Ignoring the Symptoms of Diabetes Complications
When a health scare kicks your diabetes management back into gear
I went to the doctor yesterday and, quite frankly, it has been an interesting last two months in regards to my overall health. I traveled to Ghana, West Africa for 14 days, worked with the National Basketball Association for 5 days immediately upon my return to the United States, participated in a 15-mile bike tour, and I am now preparing to finally open up my non-profit organization. How do I feel? A little overwhelmed, to say the very least. Before I left for Africa I had noticed a sharp pain in my middle finger with redness and swelling. I thought I had hit it on something and thought with my trip to Africa I would have time to let it rest, because remember I am also a natural hair care stylist - I thought that doing hair was certainly complicating things. Well in Africa it got worst, and by the time I landed back in the States I knew I had to go to urgent care to have it looked at. I was told that I had an infection, and it looked pretty bad. They said if I did not have it treated immediately there could be some serious issues.
Now you might also recall that I am a bit anxious about amputations, circulation, and my type 2 status. Therefore, I was totally freaking out! The mistake I made was ignoring the pain and NOT having it looked at before I left for Africa for two weeks!!! The lesson here is to never ignore symptoms of any kind, especially as a type 2 diabetic! Our health and our physical standing is of the utmost importance and sometimes diabetes management can be quite challenging when we are traveling and busy and overwhelmed…and so on and so on.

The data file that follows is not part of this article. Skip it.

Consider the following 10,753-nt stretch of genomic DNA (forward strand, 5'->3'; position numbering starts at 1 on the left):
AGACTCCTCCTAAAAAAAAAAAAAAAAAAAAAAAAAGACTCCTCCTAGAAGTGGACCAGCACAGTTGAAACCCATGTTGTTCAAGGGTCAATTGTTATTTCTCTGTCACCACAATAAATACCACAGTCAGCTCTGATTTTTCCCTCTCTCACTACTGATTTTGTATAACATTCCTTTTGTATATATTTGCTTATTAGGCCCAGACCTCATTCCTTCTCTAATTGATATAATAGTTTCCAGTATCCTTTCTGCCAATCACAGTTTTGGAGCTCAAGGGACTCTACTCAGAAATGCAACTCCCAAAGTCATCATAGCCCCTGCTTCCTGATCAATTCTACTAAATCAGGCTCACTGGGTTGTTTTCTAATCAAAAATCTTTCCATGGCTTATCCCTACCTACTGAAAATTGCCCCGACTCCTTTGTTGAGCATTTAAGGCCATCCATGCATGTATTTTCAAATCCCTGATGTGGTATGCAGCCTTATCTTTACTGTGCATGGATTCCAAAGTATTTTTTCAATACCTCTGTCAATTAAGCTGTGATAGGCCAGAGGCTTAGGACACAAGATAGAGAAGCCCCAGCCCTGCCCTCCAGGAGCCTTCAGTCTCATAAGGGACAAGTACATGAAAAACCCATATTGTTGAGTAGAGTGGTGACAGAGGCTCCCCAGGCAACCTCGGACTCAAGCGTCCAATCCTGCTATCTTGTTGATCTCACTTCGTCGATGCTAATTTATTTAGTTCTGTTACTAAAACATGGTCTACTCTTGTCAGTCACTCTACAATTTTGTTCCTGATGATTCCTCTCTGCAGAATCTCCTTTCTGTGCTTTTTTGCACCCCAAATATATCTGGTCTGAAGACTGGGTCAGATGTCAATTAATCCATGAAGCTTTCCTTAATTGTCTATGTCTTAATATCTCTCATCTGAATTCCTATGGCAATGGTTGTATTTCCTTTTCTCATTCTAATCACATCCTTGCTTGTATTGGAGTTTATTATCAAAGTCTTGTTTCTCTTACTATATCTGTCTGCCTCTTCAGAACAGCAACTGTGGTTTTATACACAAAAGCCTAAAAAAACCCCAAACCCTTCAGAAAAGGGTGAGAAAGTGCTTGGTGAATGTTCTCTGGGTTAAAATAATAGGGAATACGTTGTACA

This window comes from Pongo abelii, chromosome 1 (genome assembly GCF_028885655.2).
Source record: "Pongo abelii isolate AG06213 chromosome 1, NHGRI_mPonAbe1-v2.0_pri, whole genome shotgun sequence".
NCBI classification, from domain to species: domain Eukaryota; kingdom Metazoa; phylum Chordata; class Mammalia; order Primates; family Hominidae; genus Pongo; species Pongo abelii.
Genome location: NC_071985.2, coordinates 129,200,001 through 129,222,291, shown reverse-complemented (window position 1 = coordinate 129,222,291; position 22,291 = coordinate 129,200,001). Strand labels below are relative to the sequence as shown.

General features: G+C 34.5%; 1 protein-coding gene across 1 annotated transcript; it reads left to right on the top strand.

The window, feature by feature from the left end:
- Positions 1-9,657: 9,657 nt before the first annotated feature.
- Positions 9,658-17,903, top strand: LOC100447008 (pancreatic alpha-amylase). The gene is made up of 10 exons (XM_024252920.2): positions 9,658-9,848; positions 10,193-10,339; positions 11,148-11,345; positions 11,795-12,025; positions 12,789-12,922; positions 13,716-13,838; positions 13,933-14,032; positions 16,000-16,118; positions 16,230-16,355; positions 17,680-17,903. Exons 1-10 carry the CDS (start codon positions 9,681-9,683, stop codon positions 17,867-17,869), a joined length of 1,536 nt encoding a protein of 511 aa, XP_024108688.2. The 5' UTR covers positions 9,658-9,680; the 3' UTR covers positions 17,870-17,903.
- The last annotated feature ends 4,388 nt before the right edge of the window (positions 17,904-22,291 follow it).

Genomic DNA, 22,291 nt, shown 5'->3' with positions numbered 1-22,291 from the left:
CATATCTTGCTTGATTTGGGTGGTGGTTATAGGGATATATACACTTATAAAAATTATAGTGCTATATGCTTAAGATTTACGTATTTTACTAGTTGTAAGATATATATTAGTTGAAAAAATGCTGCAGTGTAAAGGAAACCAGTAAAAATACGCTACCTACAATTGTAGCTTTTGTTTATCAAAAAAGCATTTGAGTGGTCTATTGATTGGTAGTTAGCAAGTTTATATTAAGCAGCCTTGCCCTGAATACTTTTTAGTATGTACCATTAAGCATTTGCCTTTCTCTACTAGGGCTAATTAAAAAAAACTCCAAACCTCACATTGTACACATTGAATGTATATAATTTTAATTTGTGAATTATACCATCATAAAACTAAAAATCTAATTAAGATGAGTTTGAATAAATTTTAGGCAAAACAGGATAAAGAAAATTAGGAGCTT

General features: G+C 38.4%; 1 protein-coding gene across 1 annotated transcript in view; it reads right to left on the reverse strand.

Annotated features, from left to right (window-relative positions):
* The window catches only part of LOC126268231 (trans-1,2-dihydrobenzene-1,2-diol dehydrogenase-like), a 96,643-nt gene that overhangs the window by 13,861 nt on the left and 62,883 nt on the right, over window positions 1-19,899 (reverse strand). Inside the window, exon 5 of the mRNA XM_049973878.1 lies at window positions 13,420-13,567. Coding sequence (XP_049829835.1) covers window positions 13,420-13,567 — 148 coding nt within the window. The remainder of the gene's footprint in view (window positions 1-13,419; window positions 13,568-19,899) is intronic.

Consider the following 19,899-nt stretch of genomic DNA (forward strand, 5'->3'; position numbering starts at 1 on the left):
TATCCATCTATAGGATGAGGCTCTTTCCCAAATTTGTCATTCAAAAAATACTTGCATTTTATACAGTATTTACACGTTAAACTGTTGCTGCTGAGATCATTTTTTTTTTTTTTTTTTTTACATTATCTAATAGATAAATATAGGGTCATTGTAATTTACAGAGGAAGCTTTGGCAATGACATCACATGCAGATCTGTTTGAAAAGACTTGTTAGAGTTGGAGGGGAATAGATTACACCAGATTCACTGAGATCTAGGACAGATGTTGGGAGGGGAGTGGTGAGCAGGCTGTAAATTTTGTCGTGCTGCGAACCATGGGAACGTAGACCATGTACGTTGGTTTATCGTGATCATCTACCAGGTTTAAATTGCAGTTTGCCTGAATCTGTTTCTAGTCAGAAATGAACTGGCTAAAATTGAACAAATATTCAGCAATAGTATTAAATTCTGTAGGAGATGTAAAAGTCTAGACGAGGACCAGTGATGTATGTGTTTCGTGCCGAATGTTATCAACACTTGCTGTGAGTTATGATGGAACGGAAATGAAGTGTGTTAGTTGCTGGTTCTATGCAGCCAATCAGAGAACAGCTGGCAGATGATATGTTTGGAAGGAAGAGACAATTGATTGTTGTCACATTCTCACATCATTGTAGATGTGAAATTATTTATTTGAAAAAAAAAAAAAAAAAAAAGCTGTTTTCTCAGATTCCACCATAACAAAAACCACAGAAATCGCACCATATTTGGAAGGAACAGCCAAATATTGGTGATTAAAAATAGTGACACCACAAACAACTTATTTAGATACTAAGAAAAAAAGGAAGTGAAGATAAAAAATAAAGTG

Why do we ignore ourselves? Why did I ignore my symptoms? Fear, irresponsibility, and ego. That's why.
I have been free of having to take medication of any kind for my type 2 diabetes and I got beside myself. Hell, upon speaking to my doctor, I realized that I have not tested my blood sugar in two whole months! Shame and true telling is cathartic, so pardon me, but I must put myself on blast here! I had my A1c done and I am at a 6. Not bad…however, this finger scare made me rethink, recharge, and recommit myself by tracking my sugar numbers and eating a well-balanced diet. I ate so much fried food in Ghana that I gained 8 pounds! Therefore, I am actively eating more protein - broiled, baked and grilled meat - fruits and vegetables… as well as WATER! Plenty of water. I am honestly feeling better and I have more confidence related to my diabetes management, but it requires hard work and dedication! Prayer is important to me as well, so I have created a new routine of meditating and speaking with my God of understanding to guide me through tough times when I am challenged to put myself first.
Tomorrow, I am going to schedule my annual dental, eye, and breast exams, as well as a follow up for this finger, which is doing better but not totally healed (I am on antibiotics and hair locking hiatus). I am sure that you as the reader should know that when I take the necessary time out of my schedule to check in with my health and diabetes management, I feel so much better about my overall well-being. I hope you read this and get the lesson from my mistake of ignoring myself and allowing my finger drama to get totally out of control by trying to be superwoman. Especially in the African American community, we are rewarded for working our "asses (and fingers) to the bone" by our family, friends, and loved ones, and we love the accolades that come with it. But the bottom line is, if we don't take care of ourselves first and foremost, we can't serve anything - or for that matter anyone - else. Get checked on early and often and don't let the business or busy-ness get in the way of your health. Stay on top of your type 2 diabetes status! Get serious, stay focused, and know that I LOVE you like I LOVE myself!
Got it Sugar? Good.
dLife's Daily Living columnists are not all medical experts, but everyday people living with diabetes and sharing their personal experiences. While their method of diabetes management may work for them, everyone is different. Please consult with your diabetes care team to find out what will work best for you.
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